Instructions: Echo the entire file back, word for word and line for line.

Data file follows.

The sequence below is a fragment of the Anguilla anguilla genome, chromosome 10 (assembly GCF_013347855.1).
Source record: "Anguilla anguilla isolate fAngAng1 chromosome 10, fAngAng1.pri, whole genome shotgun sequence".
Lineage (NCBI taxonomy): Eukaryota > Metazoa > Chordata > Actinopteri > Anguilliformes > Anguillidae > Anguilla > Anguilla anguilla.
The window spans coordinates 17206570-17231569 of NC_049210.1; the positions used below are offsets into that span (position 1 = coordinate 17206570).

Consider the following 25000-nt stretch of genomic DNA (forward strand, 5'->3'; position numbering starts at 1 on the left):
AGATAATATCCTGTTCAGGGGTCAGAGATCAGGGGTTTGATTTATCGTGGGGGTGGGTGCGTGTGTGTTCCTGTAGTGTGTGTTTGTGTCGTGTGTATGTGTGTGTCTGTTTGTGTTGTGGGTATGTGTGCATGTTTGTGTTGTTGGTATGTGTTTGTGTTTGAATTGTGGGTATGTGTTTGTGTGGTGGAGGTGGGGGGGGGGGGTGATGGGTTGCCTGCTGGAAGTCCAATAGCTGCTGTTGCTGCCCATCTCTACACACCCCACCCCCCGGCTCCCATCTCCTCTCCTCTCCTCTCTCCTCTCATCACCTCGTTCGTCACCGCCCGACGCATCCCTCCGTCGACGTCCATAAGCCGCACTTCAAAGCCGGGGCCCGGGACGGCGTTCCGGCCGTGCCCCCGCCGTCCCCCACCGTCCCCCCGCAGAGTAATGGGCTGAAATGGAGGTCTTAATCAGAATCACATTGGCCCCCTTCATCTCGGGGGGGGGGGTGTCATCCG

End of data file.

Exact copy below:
The sequence below is a fragment of the Anguilla anguilla genome, chromosome 10 (assembly GCF_013347855.1).
Source record: "Anguilla anguilla isolate fAngAng1 chromosome 10, fAngAng1.pri, whole genome shotgun sequence".
Lineage (NCBI taxonomy): Eukaryota > Metazoa > Chordata > Actinopteri > Anguilliformes > Anguillidae > Anguilla > Anguilla anguilla.
The window spans coordinates 17206570-17231569 of NC_049210.1; the positions used below are offsets into that span (position 1 = coordinate 17206570).

Consider the following 25000-nt stretch of genomic DNA (forward strand, 5'->3'; position numbering starts at 1 on the left):
AGATAATATCCTGTTCAGGGGTCAGAGATCAGGGGTTTGATTTATCGTGGGGGTGGGTGCGTGTGTGTTCCTGTAGTGTGTGTTTGTGTCGTGTGTATGTGTGTGTCTGTTTGTGTTGTGGGTATGTGTGCATGTTTGTGTTGTTGGTATGTGTTTGTGTTTGAATTGTGGGTATGTGTTTGTGTGGTGGAGGTGGGGGGGGGGGGTGATGGGTTGCCTGCTGGAAGTCCAATAGCTGCTGTTGCTGCCCATCTCTACACACCCCACCCCCCGGCTCCCATCTCCTCTCCTCTCCTCTCTCCTCTCATCACCTCGTTCGTCACCGCCCGACGCATCCCTCCGTCGACGTCCATAAGCCGCACTTCAAAGCCGGGGCCCGGGACGGCGTTCCGGCCGTGCCCCCGCCGTCCCCCACCGTCCCCCCGCAGAGTAATGGGCTGAAATGGAGGTCTTAATCAGAATCACATTGGCCCCCTTCATCTCGGGGGGGGGGGTGTCATCCG